There is growing international support, at both policy and academic levels, for significant change in approaches taken to education and skills development. For example, a recent white paper by the World Economic Forum criticises ‘static’ education systems as largely inadequate for addressing profound shifts in the global labour market being brought about by technological advances in information and operation technologies. In similar vein, the Institute for Public Policy Research (IPPR) in the UK echoes calls to meet the skills challenges of technological change, and highlights the equally daunting task of addressing the impact of demographic change on the future labour market, where substantial gaps in skills and experience will begin to emerge as increasing numbers of people retire from the workforce. A key point of consensus within this literature is the need for more Work-Based Learning (WBL) opportunities for citizens at all stages of their learning/working journey.
WBL has also come under some strong criticism. Forward (2008: 7) argues it consigns, in particular, “young workers to a narrow and instrumental training and working life”. Avis (2014), sees some forms of WBL as retrospective in nature, tied to and normalising the inequalities inherent in the capitalist system of production and as such weighted to the self-serving wants of many employers. More progressive approaches to WBL exist however, and these are gaining traction in contemporary literatures on skills development and education more broadly. In these more progressive models, learner experiences of the workplace are central. Here WBL becomes a more bespoke programme of learning, which in its design, implementation and assessment takes into account prior learning and place-specific experiential learning. In these more integrated models the development of the learner/worker over the long term is understood as beneficial to the labour market.
Another key point of consensus in this literature is the need for a multi-stakeholder approach to the development of WBL models that brings together employers, unions and others in pursuit of a fit, fair and productive skills strategy. Key to the potential achievement of a functioning multi-stakeholder approach in the UK have been reforms within the skills system aimed at creating a more regional approach, by linking schools and colleges with employers, regional development agencies and other regional bodies. Given the above discussion on spatial mismatch in the labour market, this regional turn is a welcome one. However, policy-makers in this area must now go further, by giving greater priority to locales hit hardest by underemployment and then creating in these areas more local training opportunities that meet the high educational standards promoted by protagonists of progressive WBL models.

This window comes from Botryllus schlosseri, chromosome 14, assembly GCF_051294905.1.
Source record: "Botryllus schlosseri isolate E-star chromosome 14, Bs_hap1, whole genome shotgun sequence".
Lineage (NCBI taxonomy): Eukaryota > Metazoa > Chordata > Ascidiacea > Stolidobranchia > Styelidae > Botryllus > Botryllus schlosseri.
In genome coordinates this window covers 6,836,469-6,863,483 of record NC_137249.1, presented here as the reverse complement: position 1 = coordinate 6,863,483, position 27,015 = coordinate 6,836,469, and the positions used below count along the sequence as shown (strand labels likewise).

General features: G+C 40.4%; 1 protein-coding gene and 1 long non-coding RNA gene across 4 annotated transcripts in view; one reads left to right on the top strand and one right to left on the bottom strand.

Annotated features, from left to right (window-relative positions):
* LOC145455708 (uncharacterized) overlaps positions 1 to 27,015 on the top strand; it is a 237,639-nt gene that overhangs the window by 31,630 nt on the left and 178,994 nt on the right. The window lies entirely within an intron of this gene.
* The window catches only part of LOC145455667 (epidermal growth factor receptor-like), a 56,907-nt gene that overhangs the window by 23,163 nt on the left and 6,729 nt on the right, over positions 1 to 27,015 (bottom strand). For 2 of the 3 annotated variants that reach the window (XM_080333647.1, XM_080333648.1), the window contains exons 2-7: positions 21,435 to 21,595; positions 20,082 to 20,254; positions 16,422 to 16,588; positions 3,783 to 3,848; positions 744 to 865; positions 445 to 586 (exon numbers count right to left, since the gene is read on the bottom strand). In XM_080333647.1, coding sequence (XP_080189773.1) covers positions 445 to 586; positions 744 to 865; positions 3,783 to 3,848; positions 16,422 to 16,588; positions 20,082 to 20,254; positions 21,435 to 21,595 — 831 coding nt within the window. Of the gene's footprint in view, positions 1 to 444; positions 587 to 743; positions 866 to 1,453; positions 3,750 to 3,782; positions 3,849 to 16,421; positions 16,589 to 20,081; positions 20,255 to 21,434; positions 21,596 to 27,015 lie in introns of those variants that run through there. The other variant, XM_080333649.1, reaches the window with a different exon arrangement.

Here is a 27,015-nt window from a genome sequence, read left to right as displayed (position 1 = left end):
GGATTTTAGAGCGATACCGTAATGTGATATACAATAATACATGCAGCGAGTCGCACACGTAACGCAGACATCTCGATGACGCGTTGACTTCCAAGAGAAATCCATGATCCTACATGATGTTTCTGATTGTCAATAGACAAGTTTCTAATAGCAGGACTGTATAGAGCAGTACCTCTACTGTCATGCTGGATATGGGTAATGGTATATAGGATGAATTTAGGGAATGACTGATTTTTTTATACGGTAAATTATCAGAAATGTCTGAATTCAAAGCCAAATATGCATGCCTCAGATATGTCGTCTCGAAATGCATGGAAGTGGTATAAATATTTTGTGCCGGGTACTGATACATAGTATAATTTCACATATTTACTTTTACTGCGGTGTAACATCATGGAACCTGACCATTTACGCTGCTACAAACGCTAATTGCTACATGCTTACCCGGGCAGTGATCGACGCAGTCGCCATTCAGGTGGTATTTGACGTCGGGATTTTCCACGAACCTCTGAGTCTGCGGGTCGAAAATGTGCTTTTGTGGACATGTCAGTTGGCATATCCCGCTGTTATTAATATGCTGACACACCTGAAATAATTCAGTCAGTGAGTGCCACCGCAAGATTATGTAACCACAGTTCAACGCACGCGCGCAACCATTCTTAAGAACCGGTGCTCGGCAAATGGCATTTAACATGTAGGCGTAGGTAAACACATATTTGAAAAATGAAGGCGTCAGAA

One potentially promising avenue for local skills training is in the green economy. Evolutionary economist Carlotta Perez (2016: 201) writes “green growth should be seen as a ‘mission-orientated’ pathway to promote a major switch in production patterns and lifestyles, creating new sources of employment and well-being”. I have already mentioned retrofitting existing public and residential buildings to make them energy efficient as one example of potential work in the green economy. There is also a need to build new high quality, affordable, green housing. Another area of possible job creation is urban agriculture, in the form of commercial city farms and market gardens. These green ideas have been with us for some time but, like Perez (ibid: 202), I do think we are now witnessing a cultural shift in consumer demand away from “standardised mass consumption to one that is custom-tailored and sustainable”. This cultural shift is being pushed along by technological change in ICT, which is enabling organisational innovation across the production spectrum. One result of this shift is an emerging spatial clustering of interdependent users and producers. This is particularly exciting when we consider the locality of, at present, service and job deprived housing estates, which are ideally positioned to accommodate the growing number of SME’s required to fuel a green urban economy. And many of the residents are ready to be (re)skilled so that we all might benefit from the opportunities offered by a “Green Global Golden Age” (ibid).
*WRENCH, J. and QURESHI, T. (1996) Higher horizons: a qualitative study of young men of Bangladeshi origin. Department for Education and Employment Research Series 30. London: Stationery Office.
Dr John Crossan
University of Strathclyde